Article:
When she tours with Cirque’s Quidam from December, it will be her first time performing on Australian soil and she admits it’s a prospect she finds nerve-racking.

“Ordinarily, you can do it [perform] half asleep,” she said with a laugh.

“You can be in front of thousands of people that you don’t know and you’ll be fine, but as soon as you know one person like your mum or dad is out there you get butterflies.”

Although the Brisbane-born artist isn’t playing to her home crowd, she expects to see a few familiar faces when she returns to Canberra’s Australian Institute of Sport Arena after spending two of her teenage years training at the institute.

“I went to Canberra High and we had house parents and lots of other kids there to play with, even though you were mostly training,” she says of her time in the capital.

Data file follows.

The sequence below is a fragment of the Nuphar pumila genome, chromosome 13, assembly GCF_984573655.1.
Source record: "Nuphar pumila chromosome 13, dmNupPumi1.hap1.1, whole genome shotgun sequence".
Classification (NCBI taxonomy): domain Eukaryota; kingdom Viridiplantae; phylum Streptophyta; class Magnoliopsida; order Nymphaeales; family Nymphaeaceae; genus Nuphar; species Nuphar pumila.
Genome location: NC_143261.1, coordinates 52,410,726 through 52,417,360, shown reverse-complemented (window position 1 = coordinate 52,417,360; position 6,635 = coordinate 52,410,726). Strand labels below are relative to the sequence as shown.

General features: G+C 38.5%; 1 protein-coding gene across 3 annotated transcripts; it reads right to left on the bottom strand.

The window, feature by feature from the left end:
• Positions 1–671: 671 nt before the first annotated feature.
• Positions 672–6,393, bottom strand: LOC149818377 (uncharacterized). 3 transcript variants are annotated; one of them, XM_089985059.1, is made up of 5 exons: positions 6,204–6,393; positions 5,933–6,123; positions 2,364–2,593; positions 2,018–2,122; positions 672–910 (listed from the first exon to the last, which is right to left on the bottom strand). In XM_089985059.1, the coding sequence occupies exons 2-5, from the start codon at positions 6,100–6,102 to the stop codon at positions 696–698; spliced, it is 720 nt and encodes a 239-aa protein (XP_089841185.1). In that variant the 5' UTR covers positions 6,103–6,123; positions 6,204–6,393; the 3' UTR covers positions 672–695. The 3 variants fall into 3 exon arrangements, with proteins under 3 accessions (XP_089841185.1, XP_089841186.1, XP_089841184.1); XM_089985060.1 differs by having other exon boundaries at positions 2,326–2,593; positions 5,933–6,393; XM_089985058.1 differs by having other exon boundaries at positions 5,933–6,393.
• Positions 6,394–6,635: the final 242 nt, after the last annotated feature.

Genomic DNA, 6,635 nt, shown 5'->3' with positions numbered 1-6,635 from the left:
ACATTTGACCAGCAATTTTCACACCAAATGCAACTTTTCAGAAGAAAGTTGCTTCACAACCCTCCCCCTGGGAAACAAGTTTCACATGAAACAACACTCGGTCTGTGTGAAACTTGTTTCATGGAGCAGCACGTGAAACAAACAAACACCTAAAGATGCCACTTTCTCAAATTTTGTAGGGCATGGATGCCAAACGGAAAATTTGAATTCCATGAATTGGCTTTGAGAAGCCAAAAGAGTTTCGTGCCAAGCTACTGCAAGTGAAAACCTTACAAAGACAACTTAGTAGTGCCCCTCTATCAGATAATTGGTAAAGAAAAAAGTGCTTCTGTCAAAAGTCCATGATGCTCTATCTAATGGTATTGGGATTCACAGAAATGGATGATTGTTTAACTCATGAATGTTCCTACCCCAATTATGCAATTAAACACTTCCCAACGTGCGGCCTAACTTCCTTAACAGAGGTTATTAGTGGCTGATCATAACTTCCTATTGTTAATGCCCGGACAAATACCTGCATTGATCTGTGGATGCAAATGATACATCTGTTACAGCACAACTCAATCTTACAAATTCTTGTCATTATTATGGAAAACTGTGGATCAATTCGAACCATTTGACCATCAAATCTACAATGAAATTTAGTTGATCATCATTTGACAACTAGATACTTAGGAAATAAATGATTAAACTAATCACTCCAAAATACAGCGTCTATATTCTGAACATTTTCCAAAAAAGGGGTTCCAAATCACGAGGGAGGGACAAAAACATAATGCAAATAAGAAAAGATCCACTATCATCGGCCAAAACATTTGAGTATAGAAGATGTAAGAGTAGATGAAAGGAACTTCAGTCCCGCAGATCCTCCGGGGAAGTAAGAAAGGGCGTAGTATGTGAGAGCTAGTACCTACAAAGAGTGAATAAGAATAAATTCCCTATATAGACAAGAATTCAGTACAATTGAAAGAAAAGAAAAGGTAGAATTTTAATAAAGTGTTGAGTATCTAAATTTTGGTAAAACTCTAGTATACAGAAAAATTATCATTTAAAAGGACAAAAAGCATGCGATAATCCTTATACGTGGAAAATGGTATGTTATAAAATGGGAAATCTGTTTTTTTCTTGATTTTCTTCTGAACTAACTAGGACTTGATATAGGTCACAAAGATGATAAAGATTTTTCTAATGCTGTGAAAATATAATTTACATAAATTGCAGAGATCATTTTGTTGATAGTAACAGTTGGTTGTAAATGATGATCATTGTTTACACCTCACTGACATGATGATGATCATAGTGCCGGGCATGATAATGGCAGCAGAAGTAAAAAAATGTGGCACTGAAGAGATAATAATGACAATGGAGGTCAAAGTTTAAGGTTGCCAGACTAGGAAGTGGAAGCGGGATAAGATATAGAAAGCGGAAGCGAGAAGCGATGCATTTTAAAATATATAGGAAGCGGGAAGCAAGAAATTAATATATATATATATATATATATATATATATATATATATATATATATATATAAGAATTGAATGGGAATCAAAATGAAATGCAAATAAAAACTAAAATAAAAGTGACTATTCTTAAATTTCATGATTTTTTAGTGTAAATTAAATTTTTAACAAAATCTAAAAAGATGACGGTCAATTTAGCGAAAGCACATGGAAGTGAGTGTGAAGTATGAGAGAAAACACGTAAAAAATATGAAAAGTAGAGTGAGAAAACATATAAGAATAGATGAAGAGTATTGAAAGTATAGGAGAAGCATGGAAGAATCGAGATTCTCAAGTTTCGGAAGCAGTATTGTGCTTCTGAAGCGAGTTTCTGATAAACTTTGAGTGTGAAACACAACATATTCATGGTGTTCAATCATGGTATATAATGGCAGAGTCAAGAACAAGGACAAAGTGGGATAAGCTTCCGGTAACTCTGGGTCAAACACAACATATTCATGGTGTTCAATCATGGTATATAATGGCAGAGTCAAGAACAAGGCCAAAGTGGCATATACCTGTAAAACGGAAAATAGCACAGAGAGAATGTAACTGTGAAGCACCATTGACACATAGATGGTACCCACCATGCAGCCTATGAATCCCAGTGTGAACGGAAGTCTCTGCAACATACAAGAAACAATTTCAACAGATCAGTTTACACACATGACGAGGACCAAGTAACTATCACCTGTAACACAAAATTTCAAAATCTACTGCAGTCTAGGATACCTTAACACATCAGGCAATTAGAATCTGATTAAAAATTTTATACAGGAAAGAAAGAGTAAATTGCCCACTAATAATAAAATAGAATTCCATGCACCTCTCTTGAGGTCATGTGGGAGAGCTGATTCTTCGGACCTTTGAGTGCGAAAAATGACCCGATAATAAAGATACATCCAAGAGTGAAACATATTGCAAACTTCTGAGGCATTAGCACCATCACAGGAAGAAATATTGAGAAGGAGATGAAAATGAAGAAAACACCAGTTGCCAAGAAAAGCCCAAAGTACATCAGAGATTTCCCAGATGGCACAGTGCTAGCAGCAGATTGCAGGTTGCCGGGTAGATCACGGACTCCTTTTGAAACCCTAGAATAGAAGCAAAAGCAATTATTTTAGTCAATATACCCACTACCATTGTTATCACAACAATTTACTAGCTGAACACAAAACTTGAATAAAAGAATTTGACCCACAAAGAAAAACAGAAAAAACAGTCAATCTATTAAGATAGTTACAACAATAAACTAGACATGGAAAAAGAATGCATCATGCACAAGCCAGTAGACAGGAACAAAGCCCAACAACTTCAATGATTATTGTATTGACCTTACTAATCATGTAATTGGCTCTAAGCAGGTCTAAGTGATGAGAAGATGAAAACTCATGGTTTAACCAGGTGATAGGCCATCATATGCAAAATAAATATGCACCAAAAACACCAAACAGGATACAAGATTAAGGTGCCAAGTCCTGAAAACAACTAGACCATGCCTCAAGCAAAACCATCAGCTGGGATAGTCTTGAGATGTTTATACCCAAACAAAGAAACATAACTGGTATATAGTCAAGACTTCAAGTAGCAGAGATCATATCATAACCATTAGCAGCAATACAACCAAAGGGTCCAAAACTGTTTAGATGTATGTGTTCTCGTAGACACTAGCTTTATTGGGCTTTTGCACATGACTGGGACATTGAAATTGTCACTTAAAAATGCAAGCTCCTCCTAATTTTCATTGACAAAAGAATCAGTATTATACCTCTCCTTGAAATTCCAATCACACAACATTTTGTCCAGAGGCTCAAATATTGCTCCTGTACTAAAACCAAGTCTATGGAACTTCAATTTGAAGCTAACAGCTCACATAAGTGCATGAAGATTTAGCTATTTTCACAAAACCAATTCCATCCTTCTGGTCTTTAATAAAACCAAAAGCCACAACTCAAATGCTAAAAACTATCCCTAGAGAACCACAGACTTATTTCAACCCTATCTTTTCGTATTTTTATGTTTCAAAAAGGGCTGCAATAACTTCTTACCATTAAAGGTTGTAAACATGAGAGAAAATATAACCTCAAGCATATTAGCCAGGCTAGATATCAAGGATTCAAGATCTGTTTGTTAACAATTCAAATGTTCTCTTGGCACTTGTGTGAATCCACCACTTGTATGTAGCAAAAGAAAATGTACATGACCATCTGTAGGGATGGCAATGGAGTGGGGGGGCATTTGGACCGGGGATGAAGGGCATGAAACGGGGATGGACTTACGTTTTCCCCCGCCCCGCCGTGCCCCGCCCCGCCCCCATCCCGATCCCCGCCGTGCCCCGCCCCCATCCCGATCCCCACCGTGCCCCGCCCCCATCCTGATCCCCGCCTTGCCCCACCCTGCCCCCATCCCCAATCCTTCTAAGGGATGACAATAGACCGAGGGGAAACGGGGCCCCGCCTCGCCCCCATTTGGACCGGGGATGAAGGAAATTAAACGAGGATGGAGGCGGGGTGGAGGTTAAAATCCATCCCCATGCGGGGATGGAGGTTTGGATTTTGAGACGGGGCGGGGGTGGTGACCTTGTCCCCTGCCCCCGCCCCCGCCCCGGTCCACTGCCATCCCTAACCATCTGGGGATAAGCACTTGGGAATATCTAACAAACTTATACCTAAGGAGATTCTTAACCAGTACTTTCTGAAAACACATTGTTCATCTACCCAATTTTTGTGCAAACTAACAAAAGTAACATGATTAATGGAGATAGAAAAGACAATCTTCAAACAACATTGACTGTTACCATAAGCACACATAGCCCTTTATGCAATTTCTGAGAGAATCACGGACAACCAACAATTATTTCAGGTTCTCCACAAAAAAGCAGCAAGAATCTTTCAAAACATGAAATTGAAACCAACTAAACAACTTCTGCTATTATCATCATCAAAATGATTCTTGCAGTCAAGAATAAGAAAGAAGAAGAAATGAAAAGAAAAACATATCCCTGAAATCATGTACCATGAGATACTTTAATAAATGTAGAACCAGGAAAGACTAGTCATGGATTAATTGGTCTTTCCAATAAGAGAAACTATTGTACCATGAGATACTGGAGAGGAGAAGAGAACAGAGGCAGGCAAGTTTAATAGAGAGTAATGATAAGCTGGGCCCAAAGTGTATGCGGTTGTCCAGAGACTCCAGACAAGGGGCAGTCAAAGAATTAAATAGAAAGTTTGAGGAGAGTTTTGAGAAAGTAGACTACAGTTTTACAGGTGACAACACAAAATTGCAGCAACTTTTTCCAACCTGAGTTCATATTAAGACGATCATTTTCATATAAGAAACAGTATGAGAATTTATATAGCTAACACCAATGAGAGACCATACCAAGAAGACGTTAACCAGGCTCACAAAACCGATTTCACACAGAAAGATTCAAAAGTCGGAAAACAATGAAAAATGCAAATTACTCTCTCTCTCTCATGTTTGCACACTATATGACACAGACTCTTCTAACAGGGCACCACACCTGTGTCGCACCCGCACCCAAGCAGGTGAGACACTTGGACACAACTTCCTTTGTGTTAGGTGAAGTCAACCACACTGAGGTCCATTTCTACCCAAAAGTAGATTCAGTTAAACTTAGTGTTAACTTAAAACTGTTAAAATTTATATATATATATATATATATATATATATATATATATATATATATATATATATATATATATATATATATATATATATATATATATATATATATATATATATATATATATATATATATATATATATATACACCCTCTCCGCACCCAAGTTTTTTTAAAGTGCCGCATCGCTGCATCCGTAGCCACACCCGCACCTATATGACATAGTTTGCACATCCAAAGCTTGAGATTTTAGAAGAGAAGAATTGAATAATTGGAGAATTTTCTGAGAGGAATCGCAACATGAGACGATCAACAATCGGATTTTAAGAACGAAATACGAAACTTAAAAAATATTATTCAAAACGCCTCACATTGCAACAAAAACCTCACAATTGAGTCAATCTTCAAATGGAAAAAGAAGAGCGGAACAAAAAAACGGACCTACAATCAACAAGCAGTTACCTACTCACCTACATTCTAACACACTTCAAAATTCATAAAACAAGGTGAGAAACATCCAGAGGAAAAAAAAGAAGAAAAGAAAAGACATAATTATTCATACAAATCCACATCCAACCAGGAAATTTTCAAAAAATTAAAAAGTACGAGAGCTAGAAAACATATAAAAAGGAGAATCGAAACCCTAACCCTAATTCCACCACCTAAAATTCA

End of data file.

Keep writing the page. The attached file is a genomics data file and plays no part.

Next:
“It was freezing in winter, I was like ‘what is this white crunchy grass’?”

Although the Aussies credit Cirque with allowing them to see the world, both admit there is a downside to the touring lifestyle.

Skinner says living out of two suitcases gets old fast, and Wilson misses the home comforts and says it’s the little things in life that make him happy, such as scoring accommodation with his own washing machine and kitchen.

“You get a bit of a tweak at times like Christmas, it would be nice to be with your family but it’s not always practical, but the good definitely outweighs the bad,” Wilson says.

Cirque du Soleil’s Quidam tour begins in Canberra at the AIS Arena from December 10 to 20.

Wollongong from December 23 to January 2 at the WIN Entertainment Centre. Hobart from January 6 to 10 at the Derwent Entertainment Centre. Newcastle from January 15 to 24 at the Newcastle Entertainment Centre. To buy tickets or for more information visit: cirquedusoleil南京夜网/quidam